After much speculation last week came the reality of a deal between government and Tata Steel to decarbonise the huge sprawling steelworks at Port Talbot in South Wales. Dominating the story was the potential for up to 3,000 jobs to be lost with Tata’s choice of direction, which seems to be – although the announcements were unclear – that it will replace all its existing production capacity with electric arc furnaces (EAFs) which recycle scrap steel rather than make virgin steel from ore.
It’s an incredibly difficult time for people who have dedicated their entire working lives to the steel industry in an area where significant quantities of new skilled jobs could be hard to come by. It’s the kind of trade off no one wants but that is right at the heart of what decarbonisation means for some parts of the economy. What is certain is that the approach to this massive and necessary transition should be addressed at a national scale, not on a case by case basis.
Steelbuyers want clean steel
The Port Talbot story is inevitably more complicated than it looks. Steel buyers are increasingly looking for clean steel and the industry globally is waking up to the fact that it is responsible for around ten percent of global carbon emissions. In Europe especially it is starting to invest in coal-free production. Besides this trajectory, the plant at Port Talbot is crumbling. It needs investment to keep going. The government isn’t wrong to say that, without it, a much larger number of steel industry jobs are at risk.
The sheer scale of the carbon savings that will be made by this change at Port Talbot are striking. Tata’s expectation is that they will be equivalent to five million tonnes a year of carbon dioxide over the next decade. That’s 1.5 per cent of the UK’s total carbon dioxide emissions last year and just from one site. We calculate it’s also equivalent to the emissions from around two and a half million petrol cars.
The case for switching at least half of Tata’s capacity to electric arc furnaces is strong. Indeed, it’s something Green Alliance has supported in two recent reports (see here and here). And, with governments around the world racing to offer large sums to their steel companies to modernise, including through EAFs, the government would have found it hard not to give Tata help with the capital costs of upgrading its site.
However, the way the deal was done has created a troubling precedent and narrative.
At one point the steel industry was negotiating with the government collectively for decarbonisation support. While not a comprehensive strategy of the kind the US is offering with the Inflation Reduction Act, at least this was better than the closed door site by site approach which, in this case, has inexplicably kept workers in the dark.
Workers should be part of the conversation about change
A better deal would have included steelworkers in the conversation and focused on a transition plan for the workforce, alongside the changes to equipment. Using EAFs needs fewer people than the current blast furnace approach to making steel and the other new way of making virgin steel with hydrogen. But, as we have reported, some lateral thinking by steelmakers could help them diversify into upstream and downstream steel markets to retain workers and expand their businesses.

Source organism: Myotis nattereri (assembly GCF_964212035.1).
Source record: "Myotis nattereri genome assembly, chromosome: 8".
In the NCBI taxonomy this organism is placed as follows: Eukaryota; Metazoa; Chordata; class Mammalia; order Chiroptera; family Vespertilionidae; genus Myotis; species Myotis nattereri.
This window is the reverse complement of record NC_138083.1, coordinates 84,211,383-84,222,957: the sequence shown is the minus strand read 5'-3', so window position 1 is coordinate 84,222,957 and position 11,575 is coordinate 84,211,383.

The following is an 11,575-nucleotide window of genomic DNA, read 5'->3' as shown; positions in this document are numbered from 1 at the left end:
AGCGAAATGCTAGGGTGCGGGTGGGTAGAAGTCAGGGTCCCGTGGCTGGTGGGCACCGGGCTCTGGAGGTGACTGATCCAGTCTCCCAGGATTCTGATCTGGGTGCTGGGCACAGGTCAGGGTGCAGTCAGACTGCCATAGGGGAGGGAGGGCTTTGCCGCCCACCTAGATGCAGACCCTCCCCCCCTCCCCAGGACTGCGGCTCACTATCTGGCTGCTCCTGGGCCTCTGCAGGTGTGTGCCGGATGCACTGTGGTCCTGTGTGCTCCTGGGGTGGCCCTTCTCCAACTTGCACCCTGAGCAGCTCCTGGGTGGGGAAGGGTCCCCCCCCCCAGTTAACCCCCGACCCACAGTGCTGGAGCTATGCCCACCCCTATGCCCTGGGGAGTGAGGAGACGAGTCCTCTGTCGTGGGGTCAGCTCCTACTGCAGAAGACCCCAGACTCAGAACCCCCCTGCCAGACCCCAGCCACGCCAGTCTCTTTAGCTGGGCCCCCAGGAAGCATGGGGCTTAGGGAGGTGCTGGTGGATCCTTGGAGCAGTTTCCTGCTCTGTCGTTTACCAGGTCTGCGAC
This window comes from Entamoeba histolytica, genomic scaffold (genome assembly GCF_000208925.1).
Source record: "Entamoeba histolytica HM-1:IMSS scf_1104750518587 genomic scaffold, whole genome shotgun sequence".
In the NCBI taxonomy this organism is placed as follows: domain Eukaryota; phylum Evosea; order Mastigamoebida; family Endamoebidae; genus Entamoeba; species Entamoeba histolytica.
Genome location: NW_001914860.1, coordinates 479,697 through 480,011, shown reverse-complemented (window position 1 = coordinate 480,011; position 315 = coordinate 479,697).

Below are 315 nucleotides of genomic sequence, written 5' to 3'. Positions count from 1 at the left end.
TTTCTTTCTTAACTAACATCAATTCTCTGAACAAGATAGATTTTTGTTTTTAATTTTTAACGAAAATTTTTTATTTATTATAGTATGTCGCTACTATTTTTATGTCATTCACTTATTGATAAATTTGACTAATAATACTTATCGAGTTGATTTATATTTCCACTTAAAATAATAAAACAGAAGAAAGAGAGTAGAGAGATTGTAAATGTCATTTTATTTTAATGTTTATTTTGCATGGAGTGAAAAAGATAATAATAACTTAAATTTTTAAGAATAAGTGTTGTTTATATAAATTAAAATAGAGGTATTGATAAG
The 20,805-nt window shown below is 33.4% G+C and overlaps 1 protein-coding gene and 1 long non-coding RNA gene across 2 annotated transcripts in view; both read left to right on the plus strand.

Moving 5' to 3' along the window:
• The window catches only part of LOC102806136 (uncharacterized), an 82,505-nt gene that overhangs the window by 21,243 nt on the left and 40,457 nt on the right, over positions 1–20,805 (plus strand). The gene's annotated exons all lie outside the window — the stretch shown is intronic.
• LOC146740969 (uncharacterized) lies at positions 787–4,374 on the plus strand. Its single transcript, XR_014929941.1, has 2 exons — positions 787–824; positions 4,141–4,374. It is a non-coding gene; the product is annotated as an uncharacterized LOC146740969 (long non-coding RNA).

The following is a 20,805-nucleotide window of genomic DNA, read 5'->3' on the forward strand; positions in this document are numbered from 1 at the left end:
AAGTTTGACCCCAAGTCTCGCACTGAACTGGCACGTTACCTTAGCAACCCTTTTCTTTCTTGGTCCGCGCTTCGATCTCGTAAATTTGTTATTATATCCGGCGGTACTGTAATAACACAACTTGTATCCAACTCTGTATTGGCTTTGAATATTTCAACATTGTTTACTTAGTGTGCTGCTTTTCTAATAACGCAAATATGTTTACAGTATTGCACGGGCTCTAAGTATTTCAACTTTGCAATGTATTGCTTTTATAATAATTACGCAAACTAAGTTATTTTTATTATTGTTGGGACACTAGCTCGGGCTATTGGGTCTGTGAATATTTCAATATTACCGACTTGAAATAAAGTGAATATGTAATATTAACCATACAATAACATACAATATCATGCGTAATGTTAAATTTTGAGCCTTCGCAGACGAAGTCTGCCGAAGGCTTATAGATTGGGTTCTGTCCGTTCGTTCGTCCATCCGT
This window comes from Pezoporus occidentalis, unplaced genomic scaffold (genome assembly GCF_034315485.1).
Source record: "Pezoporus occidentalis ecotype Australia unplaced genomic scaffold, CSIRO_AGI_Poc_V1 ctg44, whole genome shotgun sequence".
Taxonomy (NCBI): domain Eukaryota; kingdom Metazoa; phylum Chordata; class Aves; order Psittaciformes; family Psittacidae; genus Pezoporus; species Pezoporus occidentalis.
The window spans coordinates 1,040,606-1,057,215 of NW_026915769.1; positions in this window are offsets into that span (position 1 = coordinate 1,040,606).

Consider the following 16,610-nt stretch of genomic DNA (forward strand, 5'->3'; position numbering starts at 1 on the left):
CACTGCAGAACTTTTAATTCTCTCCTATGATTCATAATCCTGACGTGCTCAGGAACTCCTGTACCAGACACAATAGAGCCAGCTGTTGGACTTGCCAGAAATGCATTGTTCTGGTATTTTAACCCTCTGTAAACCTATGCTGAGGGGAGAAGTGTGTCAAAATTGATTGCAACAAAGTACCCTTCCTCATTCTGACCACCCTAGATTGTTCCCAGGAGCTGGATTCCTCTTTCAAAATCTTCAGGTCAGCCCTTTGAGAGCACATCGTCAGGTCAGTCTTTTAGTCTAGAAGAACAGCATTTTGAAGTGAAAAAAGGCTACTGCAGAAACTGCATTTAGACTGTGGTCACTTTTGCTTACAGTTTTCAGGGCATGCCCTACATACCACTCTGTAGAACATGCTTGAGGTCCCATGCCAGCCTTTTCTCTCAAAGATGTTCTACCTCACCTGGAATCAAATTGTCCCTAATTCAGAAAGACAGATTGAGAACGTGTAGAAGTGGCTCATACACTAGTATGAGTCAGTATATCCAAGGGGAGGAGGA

And beyond the steel sector – although it’ll still need plenty of steel – the UK could invest in new low carbon opportunities in South Wales which is well positioned for floating offshore wind for example.
The deal from government includes up to £100 million to establish “a dedicated transition board to support both affected employees and the local economy” which at least recognises the issue but more details are not yet forthcoming.
Better operating conditions will cut the need for subsidy
There is also a better deal possible for the taxpayer. UK electricity prices are higher than in most European countries, making EAFs and green hydrogen (which requires electricity to produce) a relatively unattractive prospect for steelmakers. The government has acted to reduce some charges for vulnerable industries but has not addressed the underlying wholesale cost of power that could be cut using cheap new renewables. Despite our wealth of scrap metal – we export more scrap steel than we produce new – getting high quality scrap that has been properly sorted is challenging. And, although the market is changing, as long as there is someone willing to buy steel with a high carbon footprint, steelmakers that decarbonise risk being undercut by cheap, poor quality imports.
These kinds of operating conditions could be addressed in a consistent way across steel and other similar industries to improve the investment environment for plant owners and reduce the need for state subsidies.
Finally, a better deal for UK innovation and climate leadership would have included some encouragement and support for trialling hydrogen or other new virgin steelmaking techniques that could complement steel recycling. Growing the UK steel industry with these techniques is likely to provide more jobs than EAF steelmaking. They would also help the UK to remain at the forefront of the technology in an industry it pioneered.
The Port Talbot situation is unique in some ways but not in others. Steelmaking overall is responsible for about 15 per cent of the UK’s industrial emissions. The technological choices might be clearer for steel but other industries will have to follow in its footsteps. A more comprehensive, industry wide approach is needed to manage a transition we know is coming, to protect communities and build the industrial base for alternative jobs where they are needed in supporting or new industrial sectors.